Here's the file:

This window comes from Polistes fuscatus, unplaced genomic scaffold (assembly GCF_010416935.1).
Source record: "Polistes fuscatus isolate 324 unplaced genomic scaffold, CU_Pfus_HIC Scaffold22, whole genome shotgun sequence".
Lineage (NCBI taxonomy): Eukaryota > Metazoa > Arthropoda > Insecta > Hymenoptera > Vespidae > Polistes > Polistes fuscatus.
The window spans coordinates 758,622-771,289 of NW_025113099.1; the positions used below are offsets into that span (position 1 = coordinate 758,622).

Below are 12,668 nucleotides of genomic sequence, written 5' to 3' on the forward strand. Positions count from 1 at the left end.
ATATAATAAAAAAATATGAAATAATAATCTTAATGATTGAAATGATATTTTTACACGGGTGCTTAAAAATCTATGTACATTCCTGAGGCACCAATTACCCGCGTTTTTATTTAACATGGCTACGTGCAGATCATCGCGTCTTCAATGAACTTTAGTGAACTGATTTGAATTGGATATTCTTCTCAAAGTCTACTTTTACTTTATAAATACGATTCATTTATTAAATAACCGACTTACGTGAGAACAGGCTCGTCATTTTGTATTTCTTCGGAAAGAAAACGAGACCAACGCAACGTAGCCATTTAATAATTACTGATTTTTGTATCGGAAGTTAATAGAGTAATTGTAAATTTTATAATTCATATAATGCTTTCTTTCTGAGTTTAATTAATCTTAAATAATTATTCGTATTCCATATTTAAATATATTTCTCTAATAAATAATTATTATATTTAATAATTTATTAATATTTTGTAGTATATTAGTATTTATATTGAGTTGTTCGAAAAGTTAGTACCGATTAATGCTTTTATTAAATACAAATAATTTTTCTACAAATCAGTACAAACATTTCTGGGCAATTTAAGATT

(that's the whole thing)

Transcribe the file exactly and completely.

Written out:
This window comes from Polistes fuscatus, unplaced genomic scaffold (assembly GCF_010416935.1).
Source record: "Polistes fuscatus isolate 324 unplaced genomic scaffold, CU_Pfus_HIC Scaffold22, whole genome shotgun sequence".
Lineage (NCBI taxonomy): Eukaryota > Metazoa > Arthropoda > Insecta > Hymenoptera > Vespidae > Polistes > Polistes fuscatus.
The window spans coordinates 758,622-771,289 of NW_025113099.1; the positions used below are offsets into that span (position 1 = coordinate 758,622).

Below are 12,668 nucleotides of genomic sequence, written 5' to 3' on the forward strand. Positions count from 1 at the left end.
ATATAATAAAAAAATATGAAATAATAATCTTAATGATTGAAATGATATTTTTACACGGGTGCTTAAAAATCTATGTACATTCCTGAGGCACCAATTACCCGCGTTTTTATTTAACATGGCTACGTGCAGATCATCGCGTCTTCAATGAACTTTAGTGAACTGATTTGAATTGGATATTCTTCTCAAAGTCTACTTTTACTTTATAAATACGATTCATTTATTAAATAACCGACTTACGTGAGAACAGGCTCGTCATTTTGTATTTCTTCGGAAAGAAAACGAGACCAACGCAACGTAGCCATTTAATAATTACTGATTTTTGTATCGGAAGTTAATAGAGTAATTGTAAATTTTATAATTCATATAATGCTTTCTTTCTGAGTTTAATTAATCTTAAATAATTATTCGTATTCCATATTTAAATATATTTCTCTAATAAATAATTATTATATTTAATAATTTATTAATATTTTGTAGTATATTAGTATTTATATTGAGTTGTTCGAAAAGTTAGTACCGATTAATGCTTTTATTAAATACAAATAATTTTTCTACAAATCAGTACAAACATTTCTGGGCAATTTAAGATT